Women from Sambhuvanipalem village paint in silence as the wintry morning sun slices through trees to fall on their works of art. Dipping the brushes in a coffee concoction, they follow the directions of artist Prathyusha Koduru to make simple patterns and figures of Saura art to compose intricate narratives in light sepia to dark brown. At the end of the day’s session, the women hold out a collection of cloth bags with coffee-tinted Saura paintings, an art practiced by the Saura community — one of the oldest tribes in India residing in the Southern part of Odisha.
The just-concluded workshop at the Eastern Ghats Biodiversity Centre (EGBC) near PM Palem, brought together 10 women from Van Sanrakshan Samiti (VSS) and Eco Development Committee (EDC) of Sambhuvanipalem, who were trained in various art forms by different artists. The initiative was an effort of the Andhra Pradesh Forest Department to train the women in capacity building with an aim to open a workshop and souvenir store within the Eastern Ghats Biodiversity Centre that showcases art and crafts from Andhra Pradesh and Odisha. The products done by the villagers during the workshop are currently on display at the EGBC.
“The 10-day workshop was planned to kick-start the project where we train women from the VSS and EDC in various forms of art works and sell their products at souvenir stores at the EGBC as well as Indira Gandhi Zoological Centre. We are now reaching out to the Van Sanrakshan Samiti of places like Jodugullapalem and Dabbanda to reactivate the accounts of the members through such initiatives of skill development,” says Anant Shankar, Visakhapatnam District Forest Officer, who was instrumental in setting up the Eastern Ghats Biodiversity Centre that opened recently.
During the workshop, the women were trained to make about 20 products involving various art forms which included natural dye art, coffee painting, dokra art, paper mache and bamboo craft. Their works include paper mache masks of elephant, bird and tiger, Saura paintings on tote bags, pottery mugs paired with Araku coffee, Dokra figurines inspired by Andhra tribal women and marine-themed tote bags painted with natural dyes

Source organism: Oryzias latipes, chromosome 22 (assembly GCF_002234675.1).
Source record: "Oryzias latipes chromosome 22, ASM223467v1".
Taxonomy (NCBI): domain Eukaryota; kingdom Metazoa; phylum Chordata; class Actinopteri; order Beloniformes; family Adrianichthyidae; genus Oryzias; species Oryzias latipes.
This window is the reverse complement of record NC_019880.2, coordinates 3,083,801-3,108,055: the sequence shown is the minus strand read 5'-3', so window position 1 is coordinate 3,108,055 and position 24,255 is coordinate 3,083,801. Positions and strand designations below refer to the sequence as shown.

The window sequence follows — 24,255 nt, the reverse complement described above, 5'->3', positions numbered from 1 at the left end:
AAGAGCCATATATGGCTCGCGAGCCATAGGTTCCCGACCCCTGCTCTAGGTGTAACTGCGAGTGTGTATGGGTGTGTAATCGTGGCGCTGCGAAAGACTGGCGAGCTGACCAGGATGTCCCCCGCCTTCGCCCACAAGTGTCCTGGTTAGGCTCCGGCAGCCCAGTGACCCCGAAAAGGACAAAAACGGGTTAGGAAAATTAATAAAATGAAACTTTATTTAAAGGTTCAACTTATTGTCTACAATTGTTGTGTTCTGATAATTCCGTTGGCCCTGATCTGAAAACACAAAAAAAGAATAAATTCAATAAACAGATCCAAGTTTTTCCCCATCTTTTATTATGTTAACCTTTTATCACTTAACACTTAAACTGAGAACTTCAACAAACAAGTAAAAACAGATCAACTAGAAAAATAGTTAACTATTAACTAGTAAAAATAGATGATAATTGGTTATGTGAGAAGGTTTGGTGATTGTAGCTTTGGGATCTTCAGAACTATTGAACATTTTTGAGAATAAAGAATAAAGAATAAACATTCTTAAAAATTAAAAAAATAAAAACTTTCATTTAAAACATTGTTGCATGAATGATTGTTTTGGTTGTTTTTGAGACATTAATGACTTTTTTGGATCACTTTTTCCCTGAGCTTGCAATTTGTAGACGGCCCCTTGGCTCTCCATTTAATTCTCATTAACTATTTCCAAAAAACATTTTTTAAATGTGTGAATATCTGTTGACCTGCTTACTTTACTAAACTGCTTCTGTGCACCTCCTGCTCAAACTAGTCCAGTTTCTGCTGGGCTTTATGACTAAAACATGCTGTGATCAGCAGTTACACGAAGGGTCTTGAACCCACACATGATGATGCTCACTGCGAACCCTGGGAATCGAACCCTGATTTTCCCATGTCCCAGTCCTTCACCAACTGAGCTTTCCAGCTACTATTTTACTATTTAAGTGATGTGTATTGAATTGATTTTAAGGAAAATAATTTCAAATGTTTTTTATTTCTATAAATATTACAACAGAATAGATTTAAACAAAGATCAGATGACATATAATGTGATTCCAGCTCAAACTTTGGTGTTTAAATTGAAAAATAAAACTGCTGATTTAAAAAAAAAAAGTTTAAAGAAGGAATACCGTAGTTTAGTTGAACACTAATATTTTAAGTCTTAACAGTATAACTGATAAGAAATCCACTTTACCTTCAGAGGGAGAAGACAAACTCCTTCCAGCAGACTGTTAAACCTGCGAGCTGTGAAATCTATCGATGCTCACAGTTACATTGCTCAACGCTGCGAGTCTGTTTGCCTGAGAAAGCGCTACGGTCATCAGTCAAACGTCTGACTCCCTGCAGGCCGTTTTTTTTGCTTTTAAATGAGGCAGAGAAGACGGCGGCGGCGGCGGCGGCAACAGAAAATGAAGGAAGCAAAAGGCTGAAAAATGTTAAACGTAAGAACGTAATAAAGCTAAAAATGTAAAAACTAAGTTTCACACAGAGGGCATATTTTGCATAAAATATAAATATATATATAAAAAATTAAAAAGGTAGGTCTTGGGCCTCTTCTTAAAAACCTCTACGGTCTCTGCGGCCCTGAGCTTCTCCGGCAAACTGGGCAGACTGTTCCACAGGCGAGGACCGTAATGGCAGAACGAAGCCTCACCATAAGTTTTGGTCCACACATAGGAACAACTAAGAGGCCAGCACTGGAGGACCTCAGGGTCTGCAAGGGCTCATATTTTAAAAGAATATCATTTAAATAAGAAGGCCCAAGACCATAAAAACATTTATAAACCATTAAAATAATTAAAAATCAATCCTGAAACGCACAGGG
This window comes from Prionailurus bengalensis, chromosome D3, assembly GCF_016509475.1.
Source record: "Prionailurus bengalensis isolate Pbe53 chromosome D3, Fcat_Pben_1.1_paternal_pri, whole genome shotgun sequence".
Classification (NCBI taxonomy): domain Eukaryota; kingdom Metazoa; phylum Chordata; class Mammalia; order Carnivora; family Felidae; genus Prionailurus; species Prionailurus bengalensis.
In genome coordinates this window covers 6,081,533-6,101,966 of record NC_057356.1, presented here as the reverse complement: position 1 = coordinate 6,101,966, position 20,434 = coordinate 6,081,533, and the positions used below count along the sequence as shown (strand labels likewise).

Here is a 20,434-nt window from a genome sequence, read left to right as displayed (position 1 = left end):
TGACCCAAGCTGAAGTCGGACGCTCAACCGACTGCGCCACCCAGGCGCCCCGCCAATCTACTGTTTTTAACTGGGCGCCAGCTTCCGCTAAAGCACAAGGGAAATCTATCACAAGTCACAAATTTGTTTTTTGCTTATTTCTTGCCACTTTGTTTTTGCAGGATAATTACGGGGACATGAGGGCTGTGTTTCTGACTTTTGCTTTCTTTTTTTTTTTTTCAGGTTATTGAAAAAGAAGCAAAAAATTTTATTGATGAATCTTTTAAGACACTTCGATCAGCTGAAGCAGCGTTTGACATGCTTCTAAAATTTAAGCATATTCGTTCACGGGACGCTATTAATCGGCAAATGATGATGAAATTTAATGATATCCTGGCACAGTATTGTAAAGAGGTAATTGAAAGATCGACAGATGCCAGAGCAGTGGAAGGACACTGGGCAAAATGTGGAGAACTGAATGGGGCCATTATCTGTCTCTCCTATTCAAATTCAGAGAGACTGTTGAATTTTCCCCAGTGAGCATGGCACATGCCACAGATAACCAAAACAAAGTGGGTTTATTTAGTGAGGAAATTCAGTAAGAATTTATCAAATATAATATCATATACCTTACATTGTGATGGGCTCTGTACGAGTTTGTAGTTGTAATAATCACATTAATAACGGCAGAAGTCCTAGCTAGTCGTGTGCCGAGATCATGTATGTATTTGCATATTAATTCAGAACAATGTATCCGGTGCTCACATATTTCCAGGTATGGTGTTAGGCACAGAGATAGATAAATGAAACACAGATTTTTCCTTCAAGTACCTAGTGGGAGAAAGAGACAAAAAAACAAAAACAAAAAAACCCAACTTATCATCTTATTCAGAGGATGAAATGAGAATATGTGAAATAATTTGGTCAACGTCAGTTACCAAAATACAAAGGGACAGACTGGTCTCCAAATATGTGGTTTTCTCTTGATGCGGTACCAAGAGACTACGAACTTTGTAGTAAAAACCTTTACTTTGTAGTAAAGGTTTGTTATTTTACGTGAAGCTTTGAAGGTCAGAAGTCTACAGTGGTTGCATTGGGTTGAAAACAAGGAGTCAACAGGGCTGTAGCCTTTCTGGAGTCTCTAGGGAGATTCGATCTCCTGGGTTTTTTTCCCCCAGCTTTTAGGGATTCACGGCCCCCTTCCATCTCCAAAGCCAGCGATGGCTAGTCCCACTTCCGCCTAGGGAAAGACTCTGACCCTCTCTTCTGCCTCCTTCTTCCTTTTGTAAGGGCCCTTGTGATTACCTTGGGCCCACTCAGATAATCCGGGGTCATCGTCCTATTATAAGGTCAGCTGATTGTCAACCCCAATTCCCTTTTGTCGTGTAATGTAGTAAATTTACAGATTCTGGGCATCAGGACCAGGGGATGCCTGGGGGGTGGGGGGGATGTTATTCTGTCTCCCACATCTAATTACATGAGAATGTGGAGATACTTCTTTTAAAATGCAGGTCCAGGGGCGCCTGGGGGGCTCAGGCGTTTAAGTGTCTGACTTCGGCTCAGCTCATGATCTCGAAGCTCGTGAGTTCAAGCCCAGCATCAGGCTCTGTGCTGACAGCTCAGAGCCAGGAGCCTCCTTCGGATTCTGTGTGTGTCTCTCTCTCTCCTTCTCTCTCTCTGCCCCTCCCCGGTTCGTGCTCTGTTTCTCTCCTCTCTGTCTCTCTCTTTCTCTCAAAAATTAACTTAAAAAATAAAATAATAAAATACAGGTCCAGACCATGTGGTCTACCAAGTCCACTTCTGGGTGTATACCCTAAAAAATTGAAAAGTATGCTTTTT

“The focus of the workshop was on three key areas: reviving indigenous practices, conducting Nature workshops for awareness (wildlife conservation) and empowering women with sustainable livelihoods connected with Nature conservation,” says Tripti Shukla, a Delhi-based independent wildlife researcher, who hosted the workshop and is currently working on the project Vanwasi-Aadiwasi.
“For the past few years, I’ve been capturing the art and craftsmanship of tribal communities, where every creation draws inspiration from Nature. The idea behind the workshop is to also spread awareness about wildlife conservation. For instance, we have conservation postcards done with coffee painting on the pangolin, a shy, solitary, nocturnal creature, believed to be the world’s most trafficked animal,” says Tripti. These crafts are done from readily available materials like coconut shells, natural colors, paper and bamboo.
According to Jameelya Akula who runs the sustainable enterprise Sankalpa Art Village, who also conducted the natural dye workshop for the women, there are many natural dyes that are grown in the forest. “We showed them how to identify natural dye plant species and shared experiences about dyeing cloth with natural colours,” says Jameelya.
Participants were trained in the methods of dyeing like tie and dye, bandhani with natural colours from manjistha, jaffra seeds, coffee, turmeric which are available in the forest.
National award-winning artist Niranjan Moharana from Odisha was also a part of the workshop and trained the participants in making paper mache masks. Demonstrating the process, Niranjan says: “It involves covering the moulds with newspaper which forms the base structure. It is then coated with a paste of tamarind seeds, which acts as an adhesive when mixed with water proportionately. This process is repeated a couple of times and the final layer is covered with brown paper and let to dry.” The motifs are then painted over it. Niranjan says the demand for paper mache works has picked up and has become a popular choice for home décor.
All the works are currently exhibited at the counter, which is being modeled into a souvenir store. “We plan to open the counter at EGBC by January 15. This apart, the nursery at the Eastern Ghats Biodiversity Centre has been receiving good demand for plants and saplings. We are also currently working on a project of making plant pots and vermi-compost from elephant and cow dung,” says Anant Shankar. Additionally, the AP Forest Department is looking for CSR funding to create a Nature-themed library and cafe and a science centre showcasing working models within the EGBC. “It will take an additional ₹1.5 to 2 crore to establish these and we are looking for CSR funding to complete these projects,” he added.
The art works will be on display at EGBC from 11am to 4pm. These will be put up for sale once the souvenir store is ready next month